Britain posted a larger-than-predicted budget deficit in February, leaving Chancellor of the Exchequer George Osborne little room to meet his full-year fiscal forecast.
Government spending exceeded revenue by £7.1 billion ($10.1 billion) compared with 7.5 billion pounds a year earlier, figures from the Office for National Statistics show. Economists in a Bloomberg survey had predicted a £5.9 billion-shortfall.
In the first 11 months of the fiscal year, the deficit was 70.7 billion pounds. It means the shortfall for the final month needs to come in at 1.5 billion pounds or less to meet the 72.2 billion pounds forecast by the Office for Budget Responsibility last week. March last saw a deficit that small in 2004.
The OBR had not seen the latest figures when it issued its new projections on March 16, the ONS said. The watchdog trimmed its forecast for 2015-16 but added £36.4 billion to the deficit for the next three years because of a worsening economic outlook.
The main figures show:
Government revenue rose 5.4 percent in February and spending fell 1.6 percent. Final payments of self-assessed income tax receipts spilled over into February. In January and February together, self-assessment rose by 400 million pounds to a record 15.5 billion pounds. Central government net cash requirement totaled £59.8 billion in first 11 months of 2015-16. Full-year shortfall estimated at 75.5 billion pounds. In February, receipts rose across the board, with value-added tax increasing 3.2 percent, income tax and capital gains climbing 6.5 percent and corporation tax up 11.5 percent. Stamp duty on property purchases jumped 24 percent and self-assessment was up 11 percent. Central-government spending driven down by a 26 percent decline in transfers to local government. Other costs increased. Net investment rises to £4.5 billion from 4.1 billion pounds year earlier. The deficit on current budget narrows to 2.6 billion pounds from 3.4 billion pounds. January budget surplus revised to 13.8 billion pounds from 11.2 billion pounds. Upward revisions to receipts and downward revisions to spending. February net debt was 83.1 percent of gross domestic product compared with 82.9 percent a year earlier.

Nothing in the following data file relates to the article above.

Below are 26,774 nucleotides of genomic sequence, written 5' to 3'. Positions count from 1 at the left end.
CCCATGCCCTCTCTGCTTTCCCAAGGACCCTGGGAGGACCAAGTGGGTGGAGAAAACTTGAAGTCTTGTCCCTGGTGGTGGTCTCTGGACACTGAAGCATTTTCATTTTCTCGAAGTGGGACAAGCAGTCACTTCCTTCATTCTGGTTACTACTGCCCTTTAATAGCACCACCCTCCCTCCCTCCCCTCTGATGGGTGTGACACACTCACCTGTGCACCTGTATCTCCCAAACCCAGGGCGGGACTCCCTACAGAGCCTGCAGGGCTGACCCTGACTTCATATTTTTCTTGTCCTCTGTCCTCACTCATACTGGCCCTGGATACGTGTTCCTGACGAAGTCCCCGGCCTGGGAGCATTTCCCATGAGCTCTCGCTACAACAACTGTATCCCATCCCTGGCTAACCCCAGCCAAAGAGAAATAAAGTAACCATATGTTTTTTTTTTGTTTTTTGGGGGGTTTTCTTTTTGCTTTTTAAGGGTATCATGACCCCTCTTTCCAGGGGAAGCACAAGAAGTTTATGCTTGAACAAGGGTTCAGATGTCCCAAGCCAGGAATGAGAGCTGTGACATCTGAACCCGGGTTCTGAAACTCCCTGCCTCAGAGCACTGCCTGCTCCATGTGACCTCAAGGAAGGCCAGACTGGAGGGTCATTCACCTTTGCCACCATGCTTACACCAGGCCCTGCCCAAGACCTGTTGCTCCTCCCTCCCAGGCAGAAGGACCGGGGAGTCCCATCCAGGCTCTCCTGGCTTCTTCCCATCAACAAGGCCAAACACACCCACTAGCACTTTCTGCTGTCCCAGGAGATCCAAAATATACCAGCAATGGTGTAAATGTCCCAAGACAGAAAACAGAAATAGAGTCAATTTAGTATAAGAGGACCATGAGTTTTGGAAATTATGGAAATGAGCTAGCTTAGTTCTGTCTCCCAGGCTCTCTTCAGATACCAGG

U.K. Inflation Rate Remains at 0.3%
The U.K.’s inflation rate was unexpectedly unchanged in February, remaining far below the Bank of England’s 2 percent goal.
Annual consumer-price growth was at 0.3 percent, the Office for National Statistics said in London on Tuesday. Economists had forecast an acceleration to 0.4 percent. Core inflation, which excludes volatile food and energy prices, held at 1.2 percent.
Inflation has been below the BOE’s target for more than two years, largely due to lower oil prices. With Governor Mark Carney warning about international risks to the U.K. economy, weak price growth is giving him leeway to keep interest rates at a record low. Pacific Investment Management Co. said its base case is for no U.K. rate increase this year, and it even sees a greater risk of a cut.
ONS statistician Phil Gooding said U.K. inflation remains around “historically low levels.” The rate hasn’t been higher than 0.3 percent since 2014. The biggest downward contribution to inflation in February came from transport costs, including bicycles and used cars.
On the month, consumer prices rose 0.2 percent in February, less than economists had forecast.
According to another inflation measure, the RPI, prices rose 1.3 percent last month compared with a year earlier, matching the median forecast in a Bloomberg survey.
A separate report showed output prices at factories rose 0.1 percent in February from January and dropped 1.1 percent on the year.